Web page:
"The issues of the Chicano Latino Caucus are the issues of California. We want to work for you. We need to create more living wage jobs, improve our schools, adopt comprehensive immigration reform, and make civic involvement, voting in particular, a top priority."
LIST OF ISSUES
The Latino dropout rate has been steadily declining for thirty two years. In 1972 the doropout rate was 40%. By 2000 it had fallen to 32%. But the decline since 2000 has been very dramatic. Today, the Latino dropout rate stands at 15 %. And the percentage of Latino high school graduates entering four year colleges has surpassed the white non hispanic population.We need to focus on the new local control funding formula and at large elections which hold the key to future change.
Latinos were disproportionately affected by the Great Recession. Half of all adult Latinos are homeowners. One in every ten Latinos admitted to missing a house payment during the recession. Three percent received foreclosure notices. Housing continues to be a problem for Latinos. Many live in homes with other families. affordable housing is tied to living wages.
One fourth of all Latinos have no regular health care provider. Even so Latinos have a lower incidence of illness than white non latinos, except for diabetes. Hispanics are twice as likely as non Latino whites to not have a regular health care provider and three times as likely as non Latino Blacks to not have a regular healthcare provider. Latinos are the uninsured.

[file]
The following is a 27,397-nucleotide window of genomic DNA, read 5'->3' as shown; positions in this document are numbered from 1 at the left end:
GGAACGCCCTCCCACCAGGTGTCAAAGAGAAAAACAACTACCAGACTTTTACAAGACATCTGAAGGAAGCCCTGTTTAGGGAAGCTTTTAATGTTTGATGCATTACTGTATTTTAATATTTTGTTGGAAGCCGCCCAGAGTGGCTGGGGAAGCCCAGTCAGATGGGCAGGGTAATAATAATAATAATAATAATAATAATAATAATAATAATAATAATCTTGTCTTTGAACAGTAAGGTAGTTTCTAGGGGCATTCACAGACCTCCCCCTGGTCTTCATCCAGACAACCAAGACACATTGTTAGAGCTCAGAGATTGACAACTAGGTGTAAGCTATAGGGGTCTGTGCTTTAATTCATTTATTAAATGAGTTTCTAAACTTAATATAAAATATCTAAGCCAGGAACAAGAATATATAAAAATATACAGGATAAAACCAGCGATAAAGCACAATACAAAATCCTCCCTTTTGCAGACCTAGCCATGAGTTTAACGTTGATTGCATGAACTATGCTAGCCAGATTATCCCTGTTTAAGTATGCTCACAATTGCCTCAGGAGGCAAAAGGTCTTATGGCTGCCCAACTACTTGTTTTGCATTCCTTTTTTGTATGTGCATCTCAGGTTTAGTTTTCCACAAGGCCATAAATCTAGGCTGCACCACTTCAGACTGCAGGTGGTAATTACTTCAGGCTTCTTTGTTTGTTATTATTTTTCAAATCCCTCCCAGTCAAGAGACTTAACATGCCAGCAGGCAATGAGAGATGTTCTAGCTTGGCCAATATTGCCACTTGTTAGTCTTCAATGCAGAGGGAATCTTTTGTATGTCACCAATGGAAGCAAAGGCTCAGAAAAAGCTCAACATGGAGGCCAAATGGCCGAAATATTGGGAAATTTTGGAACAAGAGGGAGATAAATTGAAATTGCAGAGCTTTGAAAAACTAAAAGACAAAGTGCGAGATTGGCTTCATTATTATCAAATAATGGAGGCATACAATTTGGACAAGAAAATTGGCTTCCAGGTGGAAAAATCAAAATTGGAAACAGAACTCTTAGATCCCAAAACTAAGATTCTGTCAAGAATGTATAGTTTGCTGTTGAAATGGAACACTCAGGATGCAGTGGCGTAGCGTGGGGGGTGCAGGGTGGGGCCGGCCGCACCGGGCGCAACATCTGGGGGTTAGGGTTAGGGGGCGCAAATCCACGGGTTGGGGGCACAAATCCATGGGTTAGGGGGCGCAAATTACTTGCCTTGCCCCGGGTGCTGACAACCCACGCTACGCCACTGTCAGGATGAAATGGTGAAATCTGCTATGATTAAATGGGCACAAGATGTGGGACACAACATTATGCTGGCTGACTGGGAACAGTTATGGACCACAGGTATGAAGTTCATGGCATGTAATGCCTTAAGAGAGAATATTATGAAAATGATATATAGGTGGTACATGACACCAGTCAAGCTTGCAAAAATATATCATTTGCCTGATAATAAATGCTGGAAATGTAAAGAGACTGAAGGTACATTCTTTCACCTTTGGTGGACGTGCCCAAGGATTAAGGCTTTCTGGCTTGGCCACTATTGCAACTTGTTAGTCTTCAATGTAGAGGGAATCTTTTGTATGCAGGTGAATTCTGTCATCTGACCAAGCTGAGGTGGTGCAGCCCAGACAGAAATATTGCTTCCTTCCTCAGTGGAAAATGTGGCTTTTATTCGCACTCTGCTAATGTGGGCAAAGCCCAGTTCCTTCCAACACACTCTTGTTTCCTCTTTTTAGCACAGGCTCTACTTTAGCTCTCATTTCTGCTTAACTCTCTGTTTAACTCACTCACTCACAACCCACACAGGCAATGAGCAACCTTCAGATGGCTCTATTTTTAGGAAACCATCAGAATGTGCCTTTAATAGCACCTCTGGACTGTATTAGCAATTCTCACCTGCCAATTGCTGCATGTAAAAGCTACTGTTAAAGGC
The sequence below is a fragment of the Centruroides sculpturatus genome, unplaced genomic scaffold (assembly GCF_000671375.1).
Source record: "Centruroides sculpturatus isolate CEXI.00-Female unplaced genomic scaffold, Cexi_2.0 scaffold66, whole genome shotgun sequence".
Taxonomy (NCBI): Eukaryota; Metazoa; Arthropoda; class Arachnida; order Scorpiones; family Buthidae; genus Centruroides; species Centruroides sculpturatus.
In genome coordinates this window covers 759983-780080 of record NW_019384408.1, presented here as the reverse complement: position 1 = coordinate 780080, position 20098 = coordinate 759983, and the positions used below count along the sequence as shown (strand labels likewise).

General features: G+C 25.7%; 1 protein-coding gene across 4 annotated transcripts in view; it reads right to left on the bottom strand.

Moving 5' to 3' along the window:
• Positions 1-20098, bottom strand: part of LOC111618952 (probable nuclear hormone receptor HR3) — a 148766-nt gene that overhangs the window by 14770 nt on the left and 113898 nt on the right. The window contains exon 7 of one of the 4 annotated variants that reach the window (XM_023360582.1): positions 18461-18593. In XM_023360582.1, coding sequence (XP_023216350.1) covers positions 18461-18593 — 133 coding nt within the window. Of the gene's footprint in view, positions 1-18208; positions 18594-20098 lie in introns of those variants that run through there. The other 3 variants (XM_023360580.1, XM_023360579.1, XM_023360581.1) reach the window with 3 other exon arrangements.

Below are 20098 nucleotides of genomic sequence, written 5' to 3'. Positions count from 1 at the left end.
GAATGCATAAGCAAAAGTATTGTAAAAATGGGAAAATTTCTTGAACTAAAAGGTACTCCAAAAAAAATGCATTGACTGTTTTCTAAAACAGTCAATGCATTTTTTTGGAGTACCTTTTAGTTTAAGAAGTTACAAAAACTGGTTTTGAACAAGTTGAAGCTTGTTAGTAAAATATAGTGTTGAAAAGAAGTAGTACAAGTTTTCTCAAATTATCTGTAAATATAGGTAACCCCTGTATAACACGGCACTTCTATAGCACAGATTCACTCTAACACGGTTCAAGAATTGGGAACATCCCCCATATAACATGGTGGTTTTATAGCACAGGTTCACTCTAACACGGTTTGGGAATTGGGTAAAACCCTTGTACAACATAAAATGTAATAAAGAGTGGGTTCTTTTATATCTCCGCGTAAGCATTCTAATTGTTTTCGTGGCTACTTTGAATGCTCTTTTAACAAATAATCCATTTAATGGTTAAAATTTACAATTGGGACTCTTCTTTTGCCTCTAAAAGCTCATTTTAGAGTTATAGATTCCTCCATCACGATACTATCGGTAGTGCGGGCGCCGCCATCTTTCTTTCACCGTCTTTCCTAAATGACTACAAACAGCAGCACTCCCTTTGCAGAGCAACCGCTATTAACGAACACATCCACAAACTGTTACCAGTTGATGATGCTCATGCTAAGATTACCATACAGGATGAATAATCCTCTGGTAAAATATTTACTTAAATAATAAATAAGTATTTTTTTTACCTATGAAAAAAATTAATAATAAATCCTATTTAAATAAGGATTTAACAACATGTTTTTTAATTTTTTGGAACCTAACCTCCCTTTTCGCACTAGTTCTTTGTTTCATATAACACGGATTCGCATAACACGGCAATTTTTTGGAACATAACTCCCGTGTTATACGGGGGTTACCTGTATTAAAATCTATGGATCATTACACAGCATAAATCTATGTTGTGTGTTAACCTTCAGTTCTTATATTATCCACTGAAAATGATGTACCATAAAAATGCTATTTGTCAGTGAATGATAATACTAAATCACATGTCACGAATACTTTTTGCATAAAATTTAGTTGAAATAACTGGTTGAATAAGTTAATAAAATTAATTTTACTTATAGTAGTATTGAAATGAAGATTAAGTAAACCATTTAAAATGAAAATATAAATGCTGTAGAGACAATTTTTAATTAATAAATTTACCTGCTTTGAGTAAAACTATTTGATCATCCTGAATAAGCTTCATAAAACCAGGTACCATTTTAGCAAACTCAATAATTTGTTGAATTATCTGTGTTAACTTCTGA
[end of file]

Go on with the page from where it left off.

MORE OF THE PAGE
Latinos are split on key environmental issues such as the Keystone pipeline, fracking, and drilling. Latinos have disproportionately high unemployment and the lure of jobs will often trump environmental concerns when children are hungry. Latinos must become more educated concerning the affect that care for the environment can mean to their families.
The Hispanic population will triple between 2005 and 2050. Hispanics will account for most of the nations population growth during this time period. 64.1% of the Hispanic resident population in the United States is Mexican, 9% are Puerto Rican, 3.4% are Cuban, and 3.1% are Guatemalan. "The rapid growth of the Latino/Hispanic population in this country qualifies as one of the most dramatic demographic phenomena of the last century. This segment of our society is growing almost four times as fast as other groups. It is predicted that one out of every four Americans will be of Latino/Hispanic heritage by the year 2050."
"The number of unauthorized immigrants living in the U.S.—11.3 million in 2013—has stabilized since the end of the Great Recession in 2009, according to new Pew Research Center estimates. The marked slowdown in new arrivals means that those who remain are more likely to be long-term residents, and to live with their U.S.-born children."